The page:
The GERS data is ludicrous: Scotland does not generate 60% of the UK’s net fiscal deficit

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I have had the GERS data for fifteen minutes when starting to write this. Don't expect miracles as yet. But Table 1 told me most of what you need to know. It shows the net fiscal balances of Scotland and the UK as a whole since 1999. As GERS defines it:

Let me plot this, using the more extended time series data in the supporting files that the GERS web site provides. I have simply compared the two figures for Scotland with the UK as a whole net fiscal balance for each year:

I'll be candid: that makes not one iota of sense. For the record this is the proportion of population of the UK as a whole living in Scotland according to official estimates: 

What GERS is asking us to believe is that with 8.2% of the UK population Scotland created between 54% and 60% of the UK deficit last year, depending on the basis used.

And my answer is very simple: no it did not.

How do I know that?

Because Scotland would not have chosen to spend some of the cost charged to it by the UK government.

And because the GERS methodology is wrong when comparing income and expenditure, as I have already noted today.

But most of all it is because what this ignores is three issues. The first is that there is a massive bias in financial services in the UK that the Tax Justice Network has recently pointed out. This means value is extracted from Scotland and recorded in London.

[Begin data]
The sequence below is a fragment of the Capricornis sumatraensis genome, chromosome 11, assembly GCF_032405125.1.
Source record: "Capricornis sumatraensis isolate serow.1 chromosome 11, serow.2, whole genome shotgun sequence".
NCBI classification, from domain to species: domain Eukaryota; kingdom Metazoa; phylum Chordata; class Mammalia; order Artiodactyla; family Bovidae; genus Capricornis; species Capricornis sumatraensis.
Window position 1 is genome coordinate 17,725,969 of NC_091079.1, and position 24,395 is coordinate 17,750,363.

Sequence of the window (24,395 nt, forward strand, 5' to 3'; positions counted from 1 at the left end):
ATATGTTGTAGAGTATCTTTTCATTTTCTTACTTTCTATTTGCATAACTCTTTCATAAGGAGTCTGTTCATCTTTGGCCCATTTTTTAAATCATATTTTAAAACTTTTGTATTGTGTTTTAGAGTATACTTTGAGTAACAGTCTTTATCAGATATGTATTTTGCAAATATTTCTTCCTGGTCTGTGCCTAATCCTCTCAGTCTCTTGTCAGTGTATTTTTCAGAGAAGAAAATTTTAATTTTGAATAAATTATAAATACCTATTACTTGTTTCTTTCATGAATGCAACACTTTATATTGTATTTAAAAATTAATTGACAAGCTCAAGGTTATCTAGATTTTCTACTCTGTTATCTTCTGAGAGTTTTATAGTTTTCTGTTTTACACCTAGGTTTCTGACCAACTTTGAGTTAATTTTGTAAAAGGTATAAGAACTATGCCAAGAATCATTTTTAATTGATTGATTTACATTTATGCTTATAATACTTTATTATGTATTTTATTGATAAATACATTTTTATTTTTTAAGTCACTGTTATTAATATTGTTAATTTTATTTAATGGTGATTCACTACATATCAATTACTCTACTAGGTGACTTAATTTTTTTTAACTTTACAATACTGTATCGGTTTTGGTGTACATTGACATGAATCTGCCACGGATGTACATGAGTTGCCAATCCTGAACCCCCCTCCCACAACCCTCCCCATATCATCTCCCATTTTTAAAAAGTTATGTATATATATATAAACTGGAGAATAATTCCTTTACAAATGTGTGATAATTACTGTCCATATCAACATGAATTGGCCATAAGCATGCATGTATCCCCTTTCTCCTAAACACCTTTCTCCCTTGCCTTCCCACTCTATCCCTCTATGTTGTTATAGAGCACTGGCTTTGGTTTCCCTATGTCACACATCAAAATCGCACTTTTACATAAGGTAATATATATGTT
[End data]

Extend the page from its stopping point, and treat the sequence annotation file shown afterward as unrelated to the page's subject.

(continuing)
Second, there is massive wealth inequality in the UK:

Of course, there is wealth inequality too, and both represent this looting of the rest of the UK by the financial services industry in the south east of England.

And third, to suggest as the GERS notes suggest that profits are appropriately allocated to Scotland on a case by case basis is just nonsense. I have worked on issues of profit allocation for years and developed country-by-country reporting to address this issue. It is now used around the world, but there is no data in Scotland to appraise it. To then suggest that profits and so corporation tax are correctly apportioned is nonsense.

This data is, then, not just wrong. It is absurdly wrong. From the methodology, to the lack of data, to the inherent biases and the failure to correct for obviously identifiable factors, the result is intended to produce an outcome. As has been noted:

In a leaked memo the then Secretary of State for Scotland Ian Lang wrote "I judge that [GERS] is just what is needed at present in our campaign to maintain the initiative and undermine the other parties. This initiative could score against all of them.”

I acknowledge that things have moved on since then. But let;'s still be clear what GERS is about. Its aim, as is the aim of almost all UK government-produced data, remains to prove that a financial services elite produce most of the value in the UK and that as such the interest of those with wealth, based in the City of London and largely living in the south-east of England, must have priority in all matters, including tax, fiscal policy, regulation and more besides. The rest of the country must behave as supplicants to ask for their mercy and goodwill for the handouts that they are offered. And GERS in this form really suits their purposes very well.

But does it suit Scotlands's purposes? No, not at all.

And is it any real reflection of the true situation that Scotland would face if tax was paid where value really arises? Again, I suggest not. But that the question of where value arises is a question never asked within the UK, although it is on the international tax agenda.

It should be. Until it is GERS remains CRAp - a completely rubbish approximation to the truth. GERS unquestioningly takes data at face value and regurgitates it. We need something a lot better than that.

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